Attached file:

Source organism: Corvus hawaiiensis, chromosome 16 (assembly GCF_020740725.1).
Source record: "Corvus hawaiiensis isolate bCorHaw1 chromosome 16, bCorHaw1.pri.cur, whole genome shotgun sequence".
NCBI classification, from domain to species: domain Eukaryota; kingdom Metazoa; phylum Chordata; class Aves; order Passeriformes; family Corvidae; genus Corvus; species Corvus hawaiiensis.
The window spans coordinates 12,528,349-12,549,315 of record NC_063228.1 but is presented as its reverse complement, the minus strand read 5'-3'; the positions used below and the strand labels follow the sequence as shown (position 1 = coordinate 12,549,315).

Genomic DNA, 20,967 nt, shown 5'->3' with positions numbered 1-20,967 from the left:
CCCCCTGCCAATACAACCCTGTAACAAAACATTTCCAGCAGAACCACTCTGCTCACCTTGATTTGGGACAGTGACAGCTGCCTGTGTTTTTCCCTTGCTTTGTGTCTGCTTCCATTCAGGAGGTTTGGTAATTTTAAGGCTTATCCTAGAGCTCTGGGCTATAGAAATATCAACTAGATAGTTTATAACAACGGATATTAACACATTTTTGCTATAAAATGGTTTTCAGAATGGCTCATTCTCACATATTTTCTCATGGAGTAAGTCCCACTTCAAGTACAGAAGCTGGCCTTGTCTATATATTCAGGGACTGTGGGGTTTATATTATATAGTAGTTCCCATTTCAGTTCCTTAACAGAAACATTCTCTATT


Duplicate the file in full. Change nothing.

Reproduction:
Source organism: Corvus hawaiiensis, chromosome 16 (assembly GCF_020740725.1).
Source record: "Corvus hawaiiensis isolate bCorHaw1 chromosome 16, bCorHaw1.pri.cur, whole genome shotgun sequence".
NCBI classification, from domain to species: domain Eukaryota; kingdom Metazoa; phylum Chordata; class Aves; order Passeriformes; family Corvidae; genus Corvus; species Corvus hawaiiensis.
The window spans coordinates 12,528,349-12,549,315 of record NC_063228.1 but is presented as its reverse complement, the minus strand read 5'-3'; the positions used below and the strand labels follow the sequence as shown (position 1 = coordinate 12,549,315).

Genomic DNA, 20,967 nt, shown 5'->3' with positions numbered 1-20,967 from the left:
CCCCCTGCCAATACAACCCTGTAACAAAACATTTCCAGCAGAACCACTCTGCTCACCTTGATTTGGGACAGTGACAGCTGCCTGTGTTTTTCCCTTGCTTTGTGTCTGCTTCCATTCAGGAGGTTTGGTAATTTTAAGGCTTATCCTAGAGCTCTGGGCTATAGAAATATCAACTAGATAGTTTATAACAACGGATATTAACACATTTTTGCTATAAAATGGTTTTCAGAATGGCTCATTCTCACATATTTTCTCATGGAGTAAGTCCCACTTCAAGTACAGAAGCTGGCCTTGTCTATATATTCAGGGACTGTGGGGTTTATATTATATAGTAGTTCCCATTTCAGTTCCTTAACAGAAACATTCTCTATT